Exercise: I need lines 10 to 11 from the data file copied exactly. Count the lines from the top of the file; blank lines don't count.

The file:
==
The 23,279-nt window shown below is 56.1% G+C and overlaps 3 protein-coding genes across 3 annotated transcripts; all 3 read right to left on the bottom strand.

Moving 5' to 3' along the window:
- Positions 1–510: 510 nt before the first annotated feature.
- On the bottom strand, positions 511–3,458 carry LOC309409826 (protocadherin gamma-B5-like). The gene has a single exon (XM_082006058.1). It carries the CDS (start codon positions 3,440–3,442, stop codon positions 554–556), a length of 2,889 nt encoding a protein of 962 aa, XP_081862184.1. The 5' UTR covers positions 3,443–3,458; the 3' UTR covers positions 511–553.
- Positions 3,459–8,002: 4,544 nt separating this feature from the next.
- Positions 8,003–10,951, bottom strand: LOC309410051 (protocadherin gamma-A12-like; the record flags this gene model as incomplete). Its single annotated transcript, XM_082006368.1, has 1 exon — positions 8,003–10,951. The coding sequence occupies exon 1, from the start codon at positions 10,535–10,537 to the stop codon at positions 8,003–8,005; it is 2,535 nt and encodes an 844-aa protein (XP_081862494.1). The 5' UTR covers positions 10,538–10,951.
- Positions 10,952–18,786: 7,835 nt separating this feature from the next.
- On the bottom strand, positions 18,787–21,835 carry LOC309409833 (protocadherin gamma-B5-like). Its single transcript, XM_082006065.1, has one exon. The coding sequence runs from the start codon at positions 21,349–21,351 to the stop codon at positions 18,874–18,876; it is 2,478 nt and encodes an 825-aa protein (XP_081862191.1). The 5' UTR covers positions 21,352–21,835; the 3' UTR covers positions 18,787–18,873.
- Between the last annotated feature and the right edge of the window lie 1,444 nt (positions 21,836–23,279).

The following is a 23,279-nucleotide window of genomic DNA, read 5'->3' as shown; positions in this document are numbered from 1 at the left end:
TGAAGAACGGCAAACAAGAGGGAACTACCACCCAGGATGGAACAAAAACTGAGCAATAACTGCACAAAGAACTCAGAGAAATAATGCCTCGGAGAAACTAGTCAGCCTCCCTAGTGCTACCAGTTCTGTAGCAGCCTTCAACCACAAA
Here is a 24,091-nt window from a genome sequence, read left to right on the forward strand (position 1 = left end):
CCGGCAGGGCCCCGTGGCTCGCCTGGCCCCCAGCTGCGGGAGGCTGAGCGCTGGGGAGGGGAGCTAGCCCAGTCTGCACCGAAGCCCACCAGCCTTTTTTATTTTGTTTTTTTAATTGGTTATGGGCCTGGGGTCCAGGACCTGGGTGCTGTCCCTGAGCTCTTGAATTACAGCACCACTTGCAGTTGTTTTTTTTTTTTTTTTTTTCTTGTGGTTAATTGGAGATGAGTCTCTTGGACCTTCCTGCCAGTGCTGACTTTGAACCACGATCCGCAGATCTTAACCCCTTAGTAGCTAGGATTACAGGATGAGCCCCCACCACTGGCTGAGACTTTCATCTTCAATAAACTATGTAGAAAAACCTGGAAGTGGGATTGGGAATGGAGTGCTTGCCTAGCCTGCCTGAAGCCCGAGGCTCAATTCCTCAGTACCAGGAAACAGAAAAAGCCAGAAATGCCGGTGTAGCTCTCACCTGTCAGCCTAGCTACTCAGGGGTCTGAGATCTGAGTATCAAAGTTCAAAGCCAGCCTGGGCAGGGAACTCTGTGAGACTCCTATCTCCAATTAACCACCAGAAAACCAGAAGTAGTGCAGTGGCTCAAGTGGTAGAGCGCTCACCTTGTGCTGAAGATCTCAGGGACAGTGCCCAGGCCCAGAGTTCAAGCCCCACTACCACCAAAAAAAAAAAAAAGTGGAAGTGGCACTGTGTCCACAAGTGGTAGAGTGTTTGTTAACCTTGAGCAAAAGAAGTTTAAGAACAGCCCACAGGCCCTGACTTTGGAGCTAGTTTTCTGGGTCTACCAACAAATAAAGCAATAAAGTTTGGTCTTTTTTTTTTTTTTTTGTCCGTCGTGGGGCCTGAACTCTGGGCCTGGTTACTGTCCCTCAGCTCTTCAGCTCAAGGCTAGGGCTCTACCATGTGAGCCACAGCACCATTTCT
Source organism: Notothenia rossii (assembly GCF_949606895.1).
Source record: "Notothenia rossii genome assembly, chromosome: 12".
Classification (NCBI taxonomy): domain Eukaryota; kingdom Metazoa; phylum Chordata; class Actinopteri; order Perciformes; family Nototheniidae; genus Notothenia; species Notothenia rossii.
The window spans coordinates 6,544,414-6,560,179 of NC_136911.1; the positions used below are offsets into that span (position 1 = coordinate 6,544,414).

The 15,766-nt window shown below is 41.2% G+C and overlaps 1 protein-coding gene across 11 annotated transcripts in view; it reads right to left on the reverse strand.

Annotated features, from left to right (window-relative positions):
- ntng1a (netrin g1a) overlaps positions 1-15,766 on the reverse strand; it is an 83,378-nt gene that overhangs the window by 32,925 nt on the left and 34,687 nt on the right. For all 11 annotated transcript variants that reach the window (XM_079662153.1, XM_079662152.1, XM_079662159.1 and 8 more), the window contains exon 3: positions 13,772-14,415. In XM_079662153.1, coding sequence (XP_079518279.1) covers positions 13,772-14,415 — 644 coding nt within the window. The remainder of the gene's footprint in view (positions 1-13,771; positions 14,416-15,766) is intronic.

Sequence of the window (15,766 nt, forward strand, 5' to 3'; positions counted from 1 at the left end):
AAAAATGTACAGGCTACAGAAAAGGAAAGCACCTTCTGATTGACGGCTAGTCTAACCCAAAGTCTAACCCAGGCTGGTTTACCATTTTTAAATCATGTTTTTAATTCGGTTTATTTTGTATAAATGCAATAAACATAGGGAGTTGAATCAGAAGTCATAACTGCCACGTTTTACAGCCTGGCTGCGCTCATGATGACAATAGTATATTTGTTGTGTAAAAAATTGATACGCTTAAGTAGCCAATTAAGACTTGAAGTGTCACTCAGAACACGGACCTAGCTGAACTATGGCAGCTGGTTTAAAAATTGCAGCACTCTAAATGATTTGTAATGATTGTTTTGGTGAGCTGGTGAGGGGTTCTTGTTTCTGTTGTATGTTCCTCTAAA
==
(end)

The following is a 23,279-nucleotide window of genomic DNA, read 5'->3' as shown; positions in this document are numbered from 1 at the left end:
TGAAGAACGGCAAACAAGAGGGAACTACCACCCAGGATGGAACAAAAACTGAGCAATAACTGCACAAAGAACTCAGAGAAATAATGCCTCGGAGAAACTAGTCAGCCTCCCTAGTGCTACCAGTTCTGTAGCAGCCTTCAACCACAAA